Well it’s a rare enough day we get new Virgin Atlantic models, never mind new types of aircraft.
This plethora of newbies has come about because of the painful Rolls-Royce B & C Package turbofan issues on the airlines 787-9’s. Virgin Atlantic along with other major airlines is looking at having several aircraft out of action at a time. In this case between 3 and 5. As the consequences began to make themselves apparent in late 2017, Virgin Atlantic was quick to pounce on the recently deceased Air Berlin’s A330’s. Leases were quickly signed and the two aircraft transferred to Virgin Atlantic officially on the 29th January 2018 (G-VMIK), and G-VMNK on 2nd February. Two more, G-VWND and G-VLNM joined on 23rd March and 11th May 2018.
The fact is they’re in operational use for probably a three-year stint. They aren’t new by any means, this one dates back to 2001 and was originally ordered by LTU, going to Air Berlin in April 2009. They aren’t ideal for Virgin Atlantic either, using P&W engines where the airlines A333’s use Rolls-Royce engines.
The plus point however is that A333 pilots are auto-qualified for the A332, which helps with crew rostering and cabin staff will be generally familiar.
On the other hand, the need for the aircraft outweighed Virgin Atlantic’s ability to bring the interiors up to standard. They’re still flying, at least until the start of 2019 summer season at the end of March, with the Air Berlin seating. This hasn’t been entirely good for public relations, especially for those who fly Virgin Atlantic (me being one), because they’re better than everyone else. Virgin Atlantic marketing came up with some positive spin in the seat class naming nomenclature.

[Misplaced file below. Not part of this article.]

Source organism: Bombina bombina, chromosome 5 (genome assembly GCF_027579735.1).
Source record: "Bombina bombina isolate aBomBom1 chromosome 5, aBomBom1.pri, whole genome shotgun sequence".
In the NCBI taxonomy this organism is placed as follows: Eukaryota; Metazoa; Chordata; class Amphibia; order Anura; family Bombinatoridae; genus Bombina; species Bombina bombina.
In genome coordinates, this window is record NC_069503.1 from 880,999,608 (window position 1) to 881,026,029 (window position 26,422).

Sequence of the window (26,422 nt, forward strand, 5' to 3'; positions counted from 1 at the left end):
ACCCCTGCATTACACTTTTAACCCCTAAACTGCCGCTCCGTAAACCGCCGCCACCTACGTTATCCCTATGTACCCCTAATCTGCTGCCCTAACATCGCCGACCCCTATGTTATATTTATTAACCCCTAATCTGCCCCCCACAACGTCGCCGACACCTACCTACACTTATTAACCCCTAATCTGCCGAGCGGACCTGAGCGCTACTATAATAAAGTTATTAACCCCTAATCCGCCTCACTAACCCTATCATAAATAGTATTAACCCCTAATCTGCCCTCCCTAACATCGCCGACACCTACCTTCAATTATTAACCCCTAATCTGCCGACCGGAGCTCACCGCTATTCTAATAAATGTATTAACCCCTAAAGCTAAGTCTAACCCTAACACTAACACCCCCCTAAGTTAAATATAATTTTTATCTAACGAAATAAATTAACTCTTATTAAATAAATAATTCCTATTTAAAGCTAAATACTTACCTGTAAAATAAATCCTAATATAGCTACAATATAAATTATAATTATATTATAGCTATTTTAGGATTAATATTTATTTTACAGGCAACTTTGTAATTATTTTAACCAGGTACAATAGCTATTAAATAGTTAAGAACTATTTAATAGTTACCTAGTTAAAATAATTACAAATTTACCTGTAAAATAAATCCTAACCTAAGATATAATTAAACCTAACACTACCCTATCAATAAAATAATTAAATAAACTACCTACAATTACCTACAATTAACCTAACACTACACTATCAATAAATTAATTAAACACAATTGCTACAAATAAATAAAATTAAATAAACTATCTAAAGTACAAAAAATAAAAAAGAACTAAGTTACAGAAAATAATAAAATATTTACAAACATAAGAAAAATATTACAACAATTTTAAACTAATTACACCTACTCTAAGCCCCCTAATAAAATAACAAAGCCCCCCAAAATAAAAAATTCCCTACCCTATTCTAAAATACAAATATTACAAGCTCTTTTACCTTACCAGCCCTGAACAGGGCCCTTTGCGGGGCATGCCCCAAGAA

There is no Premium Economy seat at all (although Virgin now only call it Premium), the business seats are The Love Seat, The Solo Freedom Suite, and the Solo Corner Suite. Just another name for Air Berlin’s old business class. Economy seats are just that, but there are eight extra leg-room. Compared to the airlines own Upper Class Dream Suites – it’s all a bit basic. Fares on these aircraft didn’t originally make up for it either.
However as I write, Virgin Atlantic have just emailed me their latest spin; a more open and honest approach has been taken with a new web page explaining the A332’s:
The basic mould of the fuselage is the ‘new’ JC Wings version. It’s perfectly OK, its other problems elsewhere that make it so awkward.
Gemini have done absolutely no research on this model. Zero, nothing. They have lazily assumed they knew best and so have produced in pretty much the biggest way imaginable, a wholly inaccurate model.
The paint is completely wrong. Gemini have given us the “full metal jacket version”, an idealised standard livery, with pearly metallic paint on the fuselage and bright candy apple red metallic paint on the engines and tail.
The A346, G-VNAP was purchased so the company gave it the full candy apple red paint, but not the pearl fuselage. Phoenix gave it the full pearl fuselage. So that was wrong.
These four are leased, with relatively short-term lives of around two to three years, maybe more if the airline needs the capacity. However there was no time, or money and the paint is so expensive – around $2m per aircraft – that they were just left with the white – even the tails and engines were painted flat red. So another massive accuracy fail from Gemini.